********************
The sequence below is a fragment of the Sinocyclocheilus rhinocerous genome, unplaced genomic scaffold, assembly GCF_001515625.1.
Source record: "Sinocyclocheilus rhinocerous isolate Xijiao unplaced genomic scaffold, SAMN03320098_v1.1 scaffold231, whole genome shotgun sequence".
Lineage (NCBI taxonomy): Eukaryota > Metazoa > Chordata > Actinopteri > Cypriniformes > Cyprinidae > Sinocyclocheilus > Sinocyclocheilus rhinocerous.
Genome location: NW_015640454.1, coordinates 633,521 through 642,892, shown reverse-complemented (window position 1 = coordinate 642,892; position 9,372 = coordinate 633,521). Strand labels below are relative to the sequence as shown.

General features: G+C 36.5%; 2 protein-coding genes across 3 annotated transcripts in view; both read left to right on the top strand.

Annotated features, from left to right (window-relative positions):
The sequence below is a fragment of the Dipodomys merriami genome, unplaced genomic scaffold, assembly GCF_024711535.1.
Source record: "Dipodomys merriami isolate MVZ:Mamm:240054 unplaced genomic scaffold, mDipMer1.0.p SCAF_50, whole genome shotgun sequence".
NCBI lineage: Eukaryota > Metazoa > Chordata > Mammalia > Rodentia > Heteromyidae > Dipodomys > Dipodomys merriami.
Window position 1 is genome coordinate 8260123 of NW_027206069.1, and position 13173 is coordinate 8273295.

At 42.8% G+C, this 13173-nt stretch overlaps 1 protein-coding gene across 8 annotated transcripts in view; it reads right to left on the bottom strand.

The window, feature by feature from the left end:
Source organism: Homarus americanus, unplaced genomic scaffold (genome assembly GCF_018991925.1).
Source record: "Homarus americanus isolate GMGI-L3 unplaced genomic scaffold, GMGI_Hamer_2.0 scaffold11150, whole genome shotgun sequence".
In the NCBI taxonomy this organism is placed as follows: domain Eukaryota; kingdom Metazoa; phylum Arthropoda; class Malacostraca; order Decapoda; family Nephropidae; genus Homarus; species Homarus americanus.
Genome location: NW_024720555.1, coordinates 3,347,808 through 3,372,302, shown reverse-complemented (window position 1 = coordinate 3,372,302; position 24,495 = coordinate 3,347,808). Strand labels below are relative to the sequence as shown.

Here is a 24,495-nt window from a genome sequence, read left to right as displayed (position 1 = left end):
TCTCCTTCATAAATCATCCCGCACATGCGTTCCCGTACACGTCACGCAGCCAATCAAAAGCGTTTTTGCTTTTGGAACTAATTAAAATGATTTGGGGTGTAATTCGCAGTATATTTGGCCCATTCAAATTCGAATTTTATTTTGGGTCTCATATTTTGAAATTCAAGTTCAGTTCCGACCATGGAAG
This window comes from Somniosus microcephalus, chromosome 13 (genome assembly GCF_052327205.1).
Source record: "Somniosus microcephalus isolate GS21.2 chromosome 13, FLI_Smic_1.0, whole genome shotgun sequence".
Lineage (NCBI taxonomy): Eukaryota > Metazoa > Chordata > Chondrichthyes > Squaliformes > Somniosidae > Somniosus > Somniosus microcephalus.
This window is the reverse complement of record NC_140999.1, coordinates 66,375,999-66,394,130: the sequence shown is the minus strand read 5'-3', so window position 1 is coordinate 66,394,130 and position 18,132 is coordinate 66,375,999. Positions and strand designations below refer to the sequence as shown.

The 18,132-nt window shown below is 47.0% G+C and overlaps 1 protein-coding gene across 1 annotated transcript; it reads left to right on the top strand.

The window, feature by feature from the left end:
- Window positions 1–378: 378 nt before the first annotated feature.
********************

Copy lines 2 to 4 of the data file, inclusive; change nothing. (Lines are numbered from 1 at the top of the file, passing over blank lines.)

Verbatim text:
Source record: "Sinocyclocheilus rhinocerous isolate Xijiao unplaced genomic scaffold, SAMN03320098_v1.1 scaffold231, whole genome shotgun sequence".
Lineage (NCBI taxonomy): Eukaryota > Metazoa > Chordata > Actinopteri > Cypriniformes > Cyprinidae > Sinocyclocheilus > Sinocyclocheilus rhinocerous.
Genome location: NW_015640454.1, coordinates 633,521 through 642,892, shown reverse-complemented (window position 1 = coordinate 642,892; position 9,372 = coordinate 633,521). Strand labels below are relative to the sequence as shown.